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The Financial Express

Periodic review of tax exemption necessary

| Updated: January 08, 2022 22:15:41


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Fiscal relaxation by way of outright tax holiday or concessional taxation has been integral to the country's incentive structure ever since the term 'incentive' emerged as a means of facilitating businesses, especially manufacturing and exporting. There are occasions when some quarters raise the issue of return from such tax benefits offered to various sectors. Although it is not an easy task to assess and quantify the gains from tax breaks, questioning the legitimacy of such tax relaxation does not seem totally unfounded, as there are many business sectors that have been enjoying rebates for decades, but with no visible signs of progress. It is in this context that dishing out staggering sums of money from public exchequer may not ring the chord of cautious wisdom.

A FE news story reports that Bangladesh counts 2.28 per cent or Tk 578.78 billion in lost Gross Domestic Product (GDP) from tax exemptions to various sectors annually. In order to offer the tax rebates in various forms,  around 36 per cent of total domestic product or a sum of Tk 9.15 trillion is excluded from a financial year's tax base. The amount is equivalent to more than three consecutive fiscal years' tax revenue-collection targets of the government, the FE analysis shows. It has been gathered that in the face of widespread criticism from various quarters regarding the country's poor tax-GDP ratio-- the lowest in South Asia, the National Board of Revenue (NBR) conducted a study to assess the volume of exemptions eating up tax revenue. The study shows that fisheries, readymade garments, and IT/software, BEZA/BEPZA-based industries are the major beneficiaries of tax exemptions, besides tax breaks enjoyed by numerous other businesses in various forms. The study reportedly found that losses on account of tax breaks in the recent years were to the tune of Tk 80 billion annually from transfer of land property alone.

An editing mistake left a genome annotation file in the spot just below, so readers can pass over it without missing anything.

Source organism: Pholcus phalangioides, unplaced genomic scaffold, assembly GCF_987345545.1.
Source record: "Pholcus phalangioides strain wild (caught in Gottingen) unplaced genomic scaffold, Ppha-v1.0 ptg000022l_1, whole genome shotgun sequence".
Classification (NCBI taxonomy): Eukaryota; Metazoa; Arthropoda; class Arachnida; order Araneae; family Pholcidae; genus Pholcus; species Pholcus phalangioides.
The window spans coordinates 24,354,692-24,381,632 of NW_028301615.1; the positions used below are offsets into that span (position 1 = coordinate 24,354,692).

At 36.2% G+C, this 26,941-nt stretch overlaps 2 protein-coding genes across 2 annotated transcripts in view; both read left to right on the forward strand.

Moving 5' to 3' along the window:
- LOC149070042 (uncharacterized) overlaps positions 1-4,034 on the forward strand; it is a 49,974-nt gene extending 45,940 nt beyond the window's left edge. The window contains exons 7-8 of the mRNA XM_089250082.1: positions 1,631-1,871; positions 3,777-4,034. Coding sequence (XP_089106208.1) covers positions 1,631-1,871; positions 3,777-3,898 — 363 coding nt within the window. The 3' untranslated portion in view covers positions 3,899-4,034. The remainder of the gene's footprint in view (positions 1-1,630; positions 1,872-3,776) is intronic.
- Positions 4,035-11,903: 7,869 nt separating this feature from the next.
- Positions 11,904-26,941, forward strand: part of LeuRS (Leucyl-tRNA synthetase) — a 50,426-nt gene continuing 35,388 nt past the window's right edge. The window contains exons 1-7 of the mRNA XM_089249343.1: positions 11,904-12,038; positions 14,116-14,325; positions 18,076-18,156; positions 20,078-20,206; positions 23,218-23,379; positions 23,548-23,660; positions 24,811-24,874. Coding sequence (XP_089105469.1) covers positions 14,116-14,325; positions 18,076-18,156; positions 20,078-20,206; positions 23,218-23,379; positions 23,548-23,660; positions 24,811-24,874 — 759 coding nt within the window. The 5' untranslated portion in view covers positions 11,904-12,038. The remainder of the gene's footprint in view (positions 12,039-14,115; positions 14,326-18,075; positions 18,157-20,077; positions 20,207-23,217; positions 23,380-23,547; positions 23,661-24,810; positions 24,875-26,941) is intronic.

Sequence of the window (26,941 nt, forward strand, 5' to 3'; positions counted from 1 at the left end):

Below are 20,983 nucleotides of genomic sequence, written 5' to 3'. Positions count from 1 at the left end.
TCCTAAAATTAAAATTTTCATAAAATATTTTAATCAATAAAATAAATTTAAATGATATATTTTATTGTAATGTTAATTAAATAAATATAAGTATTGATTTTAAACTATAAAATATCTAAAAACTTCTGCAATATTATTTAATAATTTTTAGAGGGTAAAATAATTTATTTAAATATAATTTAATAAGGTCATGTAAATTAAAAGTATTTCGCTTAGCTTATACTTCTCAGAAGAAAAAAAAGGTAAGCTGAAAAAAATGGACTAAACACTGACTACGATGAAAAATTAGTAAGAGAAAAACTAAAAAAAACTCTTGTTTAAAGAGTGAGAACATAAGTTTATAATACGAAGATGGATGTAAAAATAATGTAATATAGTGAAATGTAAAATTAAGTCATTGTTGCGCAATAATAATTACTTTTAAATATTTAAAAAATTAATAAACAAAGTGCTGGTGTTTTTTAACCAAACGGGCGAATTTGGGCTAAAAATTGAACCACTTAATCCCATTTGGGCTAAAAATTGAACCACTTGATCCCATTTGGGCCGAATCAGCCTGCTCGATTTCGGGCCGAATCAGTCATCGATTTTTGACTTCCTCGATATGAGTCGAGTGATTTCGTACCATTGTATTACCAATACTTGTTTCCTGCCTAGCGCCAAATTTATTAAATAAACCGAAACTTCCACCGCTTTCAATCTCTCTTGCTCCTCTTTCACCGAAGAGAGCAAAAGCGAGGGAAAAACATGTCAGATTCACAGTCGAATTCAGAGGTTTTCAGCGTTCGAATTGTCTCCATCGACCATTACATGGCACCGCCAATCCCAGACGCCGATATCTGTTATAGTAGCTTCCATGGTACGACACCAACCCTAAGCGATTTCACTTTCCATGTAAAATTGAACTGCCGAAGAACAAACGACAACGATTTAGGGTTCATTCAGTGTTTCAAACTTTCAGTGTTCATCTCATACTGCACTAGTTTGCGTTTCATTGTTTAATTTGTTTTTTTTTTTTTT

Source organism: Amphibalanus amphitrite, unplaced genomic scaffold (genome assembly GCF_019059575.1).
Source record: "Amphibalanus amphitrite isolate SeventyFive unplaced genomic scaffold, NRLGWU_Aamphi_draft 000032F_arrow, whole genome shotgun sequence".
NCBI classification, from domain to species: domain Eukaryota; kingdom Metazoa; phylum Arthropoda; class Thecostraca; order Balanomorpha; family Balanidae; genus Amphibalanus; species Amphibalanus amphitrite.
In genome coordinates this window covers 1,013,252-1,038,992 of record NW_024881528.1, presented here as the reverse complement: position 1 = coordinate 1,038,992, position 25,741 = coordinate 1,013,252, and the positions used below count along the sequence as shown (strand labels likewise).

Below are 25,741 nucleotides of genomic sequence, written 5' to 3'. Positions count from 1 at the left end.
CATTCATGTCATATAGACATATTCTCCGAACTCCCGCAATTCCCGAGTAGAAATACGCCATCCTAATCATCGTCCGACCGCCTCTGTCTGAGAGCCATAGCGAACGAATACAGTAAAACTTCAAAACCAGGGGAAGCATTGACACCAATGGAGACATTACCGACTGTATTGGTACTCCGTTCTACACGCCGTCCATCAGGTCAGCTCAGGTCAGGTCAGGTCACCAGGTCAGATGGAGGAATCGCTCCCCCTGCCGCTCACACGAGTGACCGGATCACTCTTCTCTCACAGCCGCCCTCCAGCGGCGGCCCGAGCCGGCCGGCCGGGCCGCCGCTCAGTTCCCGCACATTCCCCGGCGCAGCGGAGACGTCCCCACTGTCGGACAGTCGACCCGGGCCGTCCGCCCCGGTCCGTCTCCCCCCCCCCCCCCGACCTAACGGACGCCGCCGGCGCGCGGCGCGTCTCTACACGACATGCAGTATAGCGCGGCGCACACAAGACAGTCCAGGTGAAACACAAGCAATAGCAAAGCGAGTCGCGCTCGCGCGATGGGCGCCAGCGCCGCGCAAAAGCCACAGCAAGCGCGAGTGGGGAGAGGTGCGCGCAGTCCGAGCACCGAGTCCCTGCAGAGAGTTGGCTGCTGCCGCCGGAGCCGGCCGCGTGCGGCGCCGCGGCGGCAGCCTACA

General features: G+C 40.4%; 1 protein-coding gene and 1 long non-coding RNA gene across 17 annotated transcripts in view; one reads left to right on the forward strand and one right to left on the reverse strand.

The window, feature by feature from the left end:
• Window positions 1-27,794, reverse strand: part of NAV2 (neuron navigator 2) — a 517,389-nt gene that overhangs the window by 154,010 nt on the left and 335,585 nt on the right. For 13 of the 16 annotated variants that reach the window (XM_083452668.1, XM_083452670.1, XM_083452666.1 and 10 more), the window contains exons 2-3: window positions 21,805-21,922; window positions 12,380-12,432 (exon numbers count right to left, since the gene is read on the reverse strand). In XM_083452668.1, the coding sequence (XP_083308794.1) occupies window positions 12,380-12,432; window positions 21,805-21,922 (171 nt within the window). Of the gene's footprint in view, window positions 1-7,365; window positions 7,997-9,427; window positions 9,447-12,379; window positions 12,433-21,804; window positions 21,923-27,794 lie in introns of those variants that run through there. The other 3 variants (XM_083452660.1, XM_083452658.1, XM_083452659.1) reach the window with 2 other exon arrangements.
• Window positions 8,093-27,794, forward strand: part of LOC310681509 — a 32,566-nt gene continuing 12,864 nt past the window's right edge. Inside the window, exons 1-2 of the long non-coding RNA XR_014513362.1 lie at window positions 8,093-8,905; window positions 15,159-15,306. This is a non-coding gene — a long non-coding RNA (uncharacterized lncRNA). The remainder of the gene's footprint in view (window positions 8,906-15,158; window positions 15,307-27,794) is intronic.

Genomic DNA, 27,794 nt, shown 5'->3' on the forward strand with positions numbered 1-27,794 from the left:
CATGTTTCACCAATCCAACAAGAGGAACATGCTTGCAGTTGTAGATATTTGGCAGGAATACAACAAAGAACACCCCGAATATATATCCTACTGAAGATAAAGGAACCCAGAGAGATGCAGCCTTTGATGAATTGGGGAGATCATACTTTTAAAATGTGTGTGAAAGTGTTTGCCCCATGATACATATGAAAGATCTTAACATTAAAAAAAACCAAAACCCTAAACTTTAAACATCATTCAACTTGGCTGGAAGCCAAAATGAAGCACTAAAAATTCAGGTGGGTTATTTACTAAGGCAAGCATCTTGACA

However, judging the issue only in terms of revenue loss is simplistic and may lead to misjudgement, as there is no plain indicator to assess the outcome of tax rebates.  The matter needs to be looked at not just from the point of short-time revenue mobilisation, because tax exemption for the purpose of industrialisation can contribute to generating indirect taxes such as VAT, customs duty etc. Besides, employment generation by business houses may also be attributed to a certain extent to the tax benefits they receive as incentive. The aforesaid NBR study report has rightly mentioned that the exemption measures deserve critical policy review.

Thus what can be a sensible way to determine whether tax exemptions offered as incentives are going to the deserving sectors is to introduce periodic reviews of the incentive structure. Such reviews should take into account the detailed perspective including the purpose that necessitated the exemptions and how good or bad the outcome has been in terms of business development. To ensure that the reviews are done fairly and objectively, the government may institute a core group comprising representatives from the NBR, ministry of commerce and business associations.    

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